Saturday, December 15, 2012

Kenley Opposition To Same-Sex Marriage Ban Key Turning Point

The announcement this week by Sen. Luke Kenley (R-Noblesville), one of the Indiana Senate's most influential Republican members, opposing the proposed constitutional amendment to ban same-sex marriages and recognition of similar rights for unmarried couples could prove to be a key turning point in the expected debate during the upcoming session of the General Assembly. Kenley, a Harvard Law School graduate and previous supporter of the amendment, says shifting public opinion has caused him to rethink his position.
Noting what he called the “rapidly evolving” shift in public opinion reflected in a poll released Thursday, the influential, conservative Republican said he’ll oppose such a measure if, as expected, it comes up for debate in the 2013 session.
“I don’t think putting it in the Constitution is a good idea,” said Kenley, the powerful Senate appropriations committee chairman who describes himself as a supporter of traditional marriage.
“I really value the institution of heterosexual marriage,” Kenley said. “But I do not think that putting a statement in the (state) constitution which runs down or is bigoted toward people who have a different kind of loving relationship, that I may not understand, is going to be productive.”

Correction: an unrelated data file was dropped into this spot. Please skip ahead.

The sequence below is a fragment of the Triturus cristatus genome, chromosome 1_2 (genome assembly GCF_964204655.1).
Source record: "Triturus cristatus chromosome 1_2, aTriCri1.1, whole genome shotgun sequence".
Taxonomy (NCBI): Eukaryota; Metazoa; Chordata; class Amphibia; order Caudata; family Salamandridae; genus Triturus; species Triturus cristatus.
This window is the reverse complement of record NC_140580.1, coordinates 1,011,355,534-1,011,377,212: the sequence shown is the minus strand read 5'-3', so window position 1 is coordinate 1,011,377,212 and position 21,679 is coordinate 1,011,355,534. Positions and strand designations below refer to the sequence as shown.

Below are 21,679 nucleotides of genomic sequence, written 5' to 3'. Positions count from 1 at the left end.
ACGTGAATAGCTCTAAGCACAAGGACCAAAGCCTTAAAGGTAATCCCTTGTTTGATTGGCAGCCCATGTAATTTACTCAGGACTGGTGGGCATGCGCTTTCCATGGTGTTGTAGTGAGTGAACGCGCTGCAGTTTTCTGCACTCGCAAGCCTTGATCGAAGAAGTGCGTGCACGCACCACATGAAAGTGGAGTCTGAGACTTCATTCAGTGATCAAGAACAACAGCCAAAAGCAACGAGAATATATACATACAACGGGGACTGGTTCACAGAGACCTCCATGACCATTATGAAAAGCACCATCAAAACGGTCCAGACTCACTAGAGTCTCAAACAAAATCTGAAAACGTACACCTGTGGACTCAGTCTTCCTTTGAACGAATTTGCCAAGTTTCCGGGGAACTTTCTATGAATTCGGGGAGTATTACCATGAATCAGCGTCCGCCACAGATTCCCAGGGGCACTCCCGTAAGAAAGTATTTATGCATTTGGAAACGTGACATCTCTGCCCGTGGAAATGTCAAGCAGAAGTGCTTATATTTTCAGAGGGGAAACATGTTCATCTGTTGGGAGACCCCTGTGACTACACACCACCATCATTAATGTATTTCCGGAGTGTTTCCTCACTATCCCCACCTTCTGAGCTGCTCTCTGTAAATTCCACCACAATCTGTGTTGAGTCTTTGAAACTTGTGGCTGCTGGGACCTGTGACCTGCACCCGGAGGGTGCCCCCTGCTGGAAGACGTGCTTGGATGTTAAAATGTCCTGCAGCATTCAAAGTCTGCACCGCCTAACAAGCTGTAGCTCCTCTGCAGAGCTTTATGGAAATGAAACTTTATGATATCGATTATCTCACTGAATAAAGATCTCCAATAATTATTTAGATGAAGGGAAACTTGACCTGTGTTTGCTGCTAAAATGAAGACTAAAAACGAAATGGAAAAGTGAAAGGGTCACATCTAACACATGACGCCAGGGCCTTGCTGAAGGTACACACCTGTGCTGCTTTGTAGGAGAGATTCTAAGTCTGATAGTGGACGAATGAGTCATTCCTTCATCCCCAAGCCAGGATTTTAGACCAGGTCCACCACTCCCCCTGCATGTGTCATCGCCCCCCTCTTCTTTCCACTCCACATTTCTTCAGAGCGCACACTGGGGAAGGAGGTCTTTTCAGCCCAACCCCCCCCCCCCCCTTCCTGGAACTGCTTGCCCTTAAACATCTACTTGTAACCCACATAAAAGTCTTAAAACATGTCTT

A poll released earlier this week indicated that a majority of Hoosier voters no oppose the proposed constitutional amendment. The amendment, which was approved during the last legislative session by overwhelming majorities in the Senate and House, must be approved by the House and Senate one more time during the next session before it can go before voters in the 2014 general election for approval. Indiana enacted a Defense of Marriage Act in 1995, which outlawed the recognition of same-sex marriages in Indiana, a law that has been upheld as constitutional by the Indiana Court of Appeals. State Rep. Ed Clere (R-New Albany) was the only Republican in the House to vote against the amendment during the last session and his views have not changed. He says that he won't be alone among Republicans in voting against it this time.
“Clearly, a shift has occurred,” he said. "Clere said he’s been approached by state lawmakers who voted for the constitutional ban in 2011 but are now wavering in their support.
Some want to wait on the U.S. Supreme Court, which recently announced it will take up the issue, looking at both the constitutionality of a federal law that bans gay marriage and California’s decision to put a ban on same-sex marriage in that state’s constitution.

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